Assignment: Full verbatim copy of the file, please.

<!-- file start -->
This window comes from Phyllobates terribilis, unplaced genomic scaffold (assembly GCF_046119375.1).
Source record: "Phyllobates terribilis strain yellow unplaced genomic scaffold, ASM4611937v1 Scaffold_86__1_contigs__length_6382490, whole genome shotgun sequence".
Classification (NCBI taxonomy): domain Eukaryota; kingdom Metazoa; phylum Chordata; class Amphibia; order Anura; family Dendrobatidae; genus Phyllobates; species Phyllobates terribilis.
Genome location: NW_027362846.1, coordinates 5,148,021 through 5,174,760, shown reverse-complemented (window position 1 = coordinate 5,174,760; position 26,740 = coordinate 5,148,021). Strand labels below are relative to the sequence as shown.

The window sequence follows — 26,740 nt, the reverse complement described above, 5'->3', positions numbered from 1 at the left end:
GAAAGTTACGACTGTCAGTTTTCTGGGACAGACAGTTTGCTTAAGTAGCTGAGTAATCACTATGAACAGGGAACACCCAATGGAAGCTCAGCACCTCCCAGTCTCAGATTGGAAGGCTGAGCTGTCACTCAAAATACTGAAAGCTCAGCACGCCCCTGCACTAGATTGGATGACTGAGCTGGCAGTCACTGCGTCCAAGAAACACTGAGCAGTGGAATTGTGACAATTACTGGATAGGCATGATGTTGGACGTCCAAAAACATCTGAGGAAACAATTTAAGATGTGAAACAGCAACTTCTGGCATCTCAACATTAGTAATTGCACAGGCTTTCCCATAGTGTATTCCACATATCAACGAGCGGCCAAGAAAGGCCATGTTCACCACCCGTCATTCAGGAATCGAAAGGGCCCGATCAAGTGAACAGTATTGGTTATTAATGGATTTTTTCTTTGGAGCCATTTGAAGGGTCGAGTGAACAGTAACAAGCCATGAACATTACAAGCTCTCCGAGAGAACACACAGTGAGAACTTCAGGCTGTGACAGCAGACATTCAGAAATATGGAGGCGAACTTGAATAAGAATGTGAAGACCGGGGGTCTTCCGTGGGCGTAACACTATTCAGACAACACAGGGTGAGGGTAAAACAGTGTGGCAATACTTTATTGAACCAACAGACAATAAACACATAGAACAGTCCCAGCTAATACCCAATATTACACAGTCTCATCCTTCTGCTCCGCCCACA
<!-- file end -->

This window comes from Phyllobates terribilis, unplaced genomic scaffold (assembly GCF_046119375.1).
Source record: "Phyllobates terribilis strain yellow unplaced genomic scaffold, ASM4611937v1 Scaffold_86__1_contigs__length_6382490, whole genome shotgun sequence".
Classification (NCBI taxonomy): domain Eukaryota; kingdom Metazoa; phylum Chordata; class Amphibia; order Anura; family Dendrobatidae; genus Phyllobates; species Phyllobates terribilis.
Genome location: NW_027362846.1, coordinates 5,148,021 through 5,174,760, shown reverse-complemented (window position 1 = coordinate 5,174,760; position 26,740 = coordinate 5,148,021). Strand labels below are relative to the sequence as shown.

The window sequence follows — 26,740 nt, the reverse complement described above, 5'->3', positions numbered from 1 at the left end:
GAAAGTTACGACTGTCAGTTTTCTGGGACAGACAGTTTGCTTAAGTAGCTGAGTAATCACTATGAACAGGGAACACCCAATGGAAGCTCAGCACCTCCCAGTCTCAGATTGGAAGGCTGAGCTGTCACTCAAAATACTGAAAGCTCAGCACGCCCCTGCACTAGATTGGATGACTGAGCTGGCAGTCACTGCGTCCAAGAAACACTGAGCAGTGGAATTGTGACAATTACTGGATAGGCATGATGTTGGACGTCCAAAAACATCTGAGGAAACAATTTAAGATGTGAAACAGCAACTTCTGGCATCTCAACATTAGTAATTGCACAGGCTTTCCCATAGTGTATTCCACATATCAACGAGCGGCCAAGAAAGGCCATGTTCACCACCCGTCATTCAGGAATCGAAAGGGCCCGATCAAGTGAACAGTATTGGTTATTAATGGATTTTTTCTTTGGAGCCATTTGAAGGGTCGAGTGAACAGTAACAAGCCATGAACATTACAAGCTCTCCGAGAGAACACACAGTGAGAACTTCAGGCTGTGACAGCAGACATTCAGAAATATGGAGGCGAACTTGAATAAGAATGTGAAGACCGGGGGTCTTCCGTGGGCGTAACACTATTCAGACAACACAGGGTGAGGGTAAAACAGTGTGGCAATACTTTATTGAACCAACAGACAATAAACACATAGAACAGTCCCAGCTAATACCCAATATTACACAGTCTCATCCTTCTGCTCCGCCCACA